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At the Institute’s core is the Gilder Lehrman Collection, one of the great archives in American history. More than 85,000 items cover five hundred years of American history, from Columbus’s 1493 letter describing the New World through the end of the twentieth century.

Weemes, James to Robert Livingston

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Gilder Lehrman Collection #: GLC03107.00571 Author/Creator: Weemes, James Place Written: Albany, New York Type: Autograph letter signed Date: 7 June 1700 Pagination: 1 p. : address ; 33.1 x 21 cm Order a Copy

Weemes writes discussing the key issue of Europe: the succession of the Spanish throne. With the death of the King of Spain, it is rumored that the throne would pass to the Dauphin of France. Weemes also writes of the ill-fated Scottish Colony of Darien, and its subsequent claiming by the Spanish. Finally, Weemes writes of his difficulties in gaining pay for the thirty men serving under his command. Docketed on address leaf.

Robert Livingston the Younger (1663-1725) was the mayor of Albany from 1710-1719. He was the son of James Livingston and nephew of Robert Livingston the Elder. Born in Scotland, he emigrated to America from Rotterdam in 1687 and in 1697 married Margareta Schuyler, the daughter of Peter Schuyler, the mayor of Albany. He managed his uncle's Albany enterprises, becoming, serially, city clerk, county clerk alderman and deputy mayor, all while flourishing in mercantile pursuits. Captain James Weemes of Albany was an officer in one of his "Majesties Independent Companyes of New York." A note found on this document says that Weemes served under Colonel Samuel Vetch, who married Margaret Livingston in 1700. Weemes's fears of a pending war were prescient, as the death of the Spanish King Charles II led to the War of Spanish Succession, known as Queen Anne's War in North America. Weemes's comment on "the finie Exployt of our bra[ve] Countre men at Culedonice" is a reference to the Darien scheme, which was an unsuccessful attempt by the Kingdom of Scotland to establish a colony on the Isthmus of Panama. There were two abortive attempts at colonization, in 1698 and 1699, and it is argued that the disaster helped pave the way for the Acts of Union in 1707, which joined Scotland and England into the United Kingdom. Vetch was involved in the 1699 colonization attempt.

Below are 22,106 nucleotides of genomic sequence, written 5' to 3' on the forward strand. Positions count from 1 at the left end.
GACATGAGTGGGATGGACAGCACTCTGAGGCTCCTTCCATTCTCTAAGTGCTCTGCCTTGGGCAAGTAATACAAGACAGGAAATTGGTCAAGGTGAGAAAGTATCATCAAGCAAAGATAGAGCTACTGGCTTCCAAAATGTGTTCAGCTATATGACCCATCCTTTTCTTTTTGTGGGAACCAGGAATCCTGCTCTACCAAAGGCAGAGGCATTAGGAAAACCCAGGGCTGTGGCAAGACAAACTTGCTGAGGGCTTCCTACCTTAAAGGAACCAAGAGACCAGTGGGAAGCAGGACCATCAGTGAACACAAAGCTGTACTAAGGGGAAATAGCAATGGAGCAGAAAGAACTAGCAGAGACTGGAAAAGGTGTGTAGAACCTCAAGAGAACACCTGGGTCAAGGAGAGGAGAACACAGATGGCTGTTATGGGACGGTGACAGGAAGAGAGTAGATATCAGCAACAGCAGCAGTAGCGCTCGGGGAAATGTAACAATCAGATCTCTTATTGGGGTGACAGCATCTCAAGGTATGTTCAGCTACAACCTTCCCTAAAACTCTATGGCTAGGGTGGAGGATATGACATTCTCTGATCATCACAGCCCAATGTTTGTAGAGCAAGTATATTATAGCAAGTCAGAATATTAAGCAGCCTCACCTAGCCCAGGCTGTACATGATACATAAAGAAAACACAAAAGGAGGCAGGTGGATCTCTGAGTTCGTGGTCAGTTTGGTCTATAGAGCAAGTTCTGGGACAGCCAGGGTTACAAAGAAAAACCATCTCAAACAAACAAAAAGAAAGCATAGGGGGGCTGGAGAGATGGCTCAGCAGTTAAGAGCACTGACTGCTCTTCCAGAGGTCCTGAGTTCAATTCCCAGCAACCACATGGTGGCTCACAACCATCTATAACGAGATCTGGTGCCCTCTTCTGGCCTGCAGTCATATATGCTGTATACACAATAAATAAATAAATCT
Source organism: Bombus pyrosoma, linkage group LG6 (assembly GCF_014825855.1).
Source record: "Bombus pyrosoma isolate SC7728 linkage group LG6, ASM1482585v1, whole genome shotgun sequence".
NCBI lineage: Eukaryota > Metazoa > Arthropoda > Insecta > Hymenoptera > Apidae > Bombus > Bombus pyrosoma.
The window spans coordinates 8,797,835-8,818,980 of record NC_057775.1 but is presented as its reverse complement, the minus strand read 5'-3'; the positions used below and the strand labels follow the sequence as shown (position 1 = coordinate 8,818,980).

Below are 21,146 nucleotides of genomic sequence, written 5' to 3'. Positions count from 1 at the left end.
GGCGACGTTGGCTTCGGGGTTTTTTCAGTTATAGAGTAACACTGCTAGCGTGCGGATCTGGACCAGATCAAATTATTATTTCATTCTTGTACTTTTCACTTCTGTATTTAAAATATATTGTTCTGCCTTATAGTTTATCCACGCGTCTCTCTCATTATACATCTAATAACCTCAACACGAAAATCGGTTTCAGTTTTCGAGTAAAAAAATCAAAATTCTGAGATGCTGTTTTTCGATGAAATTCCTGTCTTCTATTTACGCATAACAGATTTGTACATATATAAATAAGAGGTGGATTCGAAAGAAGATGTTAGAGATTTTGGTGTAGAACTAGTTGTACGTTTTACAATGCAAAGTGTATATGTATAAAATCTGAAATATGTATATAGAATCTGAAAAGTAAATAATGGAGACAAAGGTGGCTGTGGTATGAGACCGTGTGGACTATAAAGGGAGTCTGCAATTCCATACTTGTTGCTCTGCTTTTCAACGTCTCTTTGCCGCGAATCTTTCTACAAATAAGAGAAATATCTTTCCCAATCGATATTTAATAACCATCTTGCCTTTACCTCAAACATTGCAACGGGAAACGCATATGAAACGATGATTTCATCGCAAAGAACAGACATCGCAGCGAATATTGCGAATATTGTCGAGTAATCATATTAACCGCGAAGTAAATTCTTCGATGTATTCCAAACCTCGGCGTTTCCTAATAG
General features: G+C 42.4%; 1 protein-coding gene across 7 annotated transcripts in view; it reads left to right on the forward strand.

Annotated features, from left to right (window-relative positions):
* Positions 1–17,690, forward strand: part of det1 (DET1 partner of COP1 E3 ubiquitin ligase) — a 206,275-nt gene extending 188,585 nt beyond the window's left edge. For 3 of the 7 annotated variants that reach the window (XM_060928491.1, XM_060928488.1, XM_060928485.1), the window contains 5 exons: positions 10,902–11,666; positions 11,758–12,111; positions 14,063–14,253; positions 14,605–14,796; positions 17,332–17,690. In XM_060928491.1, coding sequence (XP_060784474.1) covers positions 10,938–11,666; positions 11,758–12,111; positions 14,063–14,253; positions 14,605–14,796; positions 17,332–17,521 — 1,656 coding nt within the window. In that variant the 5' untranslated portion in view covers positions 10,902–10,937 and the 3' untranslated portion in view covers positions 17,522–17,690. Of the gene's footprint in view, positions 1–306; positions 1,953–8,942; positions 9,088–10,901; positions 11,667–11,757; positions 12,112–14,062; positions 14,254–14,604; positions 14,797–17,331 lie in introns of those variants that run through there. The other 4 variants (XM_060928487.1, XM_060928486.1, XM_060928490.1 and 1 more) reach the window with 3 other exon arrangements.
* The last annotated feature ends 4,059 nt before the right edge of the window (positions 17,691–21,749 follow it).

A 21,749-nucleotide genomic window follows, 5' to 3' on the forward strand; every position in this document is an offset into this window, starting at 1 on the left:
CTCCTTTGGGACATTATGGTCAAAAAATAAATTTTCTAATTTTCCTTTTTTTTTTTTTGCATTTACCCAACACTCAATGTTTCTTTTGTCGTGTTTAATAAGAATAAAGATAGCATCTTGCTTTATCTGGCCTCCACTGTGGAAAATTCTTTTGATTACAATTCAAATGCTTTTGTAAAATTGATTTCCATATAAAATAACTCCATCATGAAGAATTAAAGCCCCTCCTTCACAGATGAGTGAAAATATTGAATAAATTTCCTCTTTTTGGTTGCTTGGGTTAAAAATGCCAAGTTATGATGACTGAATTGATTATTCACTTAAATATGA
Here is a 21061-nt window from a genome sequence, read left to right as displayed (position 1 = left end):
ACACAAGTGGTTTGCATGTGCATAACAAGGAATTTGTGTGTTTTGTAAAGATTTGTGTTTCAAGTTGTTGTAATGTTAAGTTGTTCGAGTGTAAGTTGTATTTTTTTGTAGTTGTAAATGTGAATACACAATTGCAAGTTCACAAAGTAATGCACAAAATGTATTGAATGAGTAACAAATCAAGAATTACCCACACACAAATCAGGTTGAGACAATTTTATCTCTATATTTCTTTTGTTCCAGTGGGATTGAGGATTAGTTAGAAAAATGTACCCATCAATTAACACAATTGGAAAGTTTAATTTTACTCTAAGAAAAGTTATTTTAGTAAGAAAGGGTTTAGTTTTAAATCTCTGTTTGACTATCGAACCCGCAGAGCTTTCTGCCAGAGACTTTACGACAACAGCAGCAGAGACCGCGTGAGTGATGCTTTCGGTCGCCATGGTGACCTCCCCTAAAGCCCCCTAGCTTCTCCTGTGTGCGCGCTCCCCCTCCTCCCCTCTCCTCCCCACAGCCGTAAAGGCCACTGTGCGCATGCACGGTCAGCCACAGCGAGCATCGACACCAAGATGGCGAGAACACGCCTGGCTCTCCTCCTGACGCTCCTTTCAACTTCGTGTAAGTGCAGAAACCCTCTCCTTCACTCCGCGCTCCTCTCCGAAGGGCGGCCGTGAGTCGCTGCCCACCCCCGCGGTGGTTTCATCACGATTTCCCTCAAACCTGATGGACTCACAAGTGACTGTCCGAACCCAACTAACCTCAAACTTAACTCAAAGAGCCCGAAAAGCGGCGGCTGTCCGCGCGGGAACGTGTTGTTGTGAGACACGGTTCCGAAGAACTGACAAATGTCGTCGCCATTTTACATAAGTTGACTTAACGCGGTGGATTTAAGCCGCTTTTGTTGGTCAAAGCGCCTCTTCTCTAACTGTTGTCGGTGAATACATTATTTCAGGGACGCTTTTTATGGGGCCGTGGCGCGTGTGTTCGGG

I have the favuor of youres wherein you desire the [illegible] of some [illegible] of ware which I have accordingly sent you 3 of Each sort and 4 pickaxes which is more as is behind in the Stoores if any [illegible] may offer as we may Expect one if these dayes if Mr Riggs news be trew that the King of Spaine is dead and the dalphen of France proclaimed King but I hope it may not be soe and yet why should I be soe for we can not Expect to be taken care of as time goes unless you have 3 or 4000 pou[nds] more to Lend out as for my ouwn part if there is once more warre against [us] I would Resigne my Charg[e] to morrow and then I would know what I hade to [illegible] to I presume you have h[e]ard of the finie Exployt of our bra[ve] Countre men at Culedonice how kind th[e]y have been to ye. Spaniards in settling a good fortification for them[.] I hade the other day a Leter from Mr Newton wherein he Informs me ye that Gentmen of Boston a post on them will not allow me any pay for the 30 men that was with me but for my own pay are willing to pay it as if I hade been with out men posted there alon[e] but if I would send a List of the mens names and affirmation that I find them th[e]y would doe som[e] thing in the matter which I have accordingly done and hyred an Indian to go with it this day I could fill up a whole ship and more but will forbear till metting only wish you prosper in [inserted: your] present undertaking and ame with all Regard Sr
your most Reast and humbl Sert
James Weemes
Alba[n]y June 7th [illegible]

[address leaf]
The Hond Robert
Livingston Esqr of
his majtes [illegible] att
his manor in the

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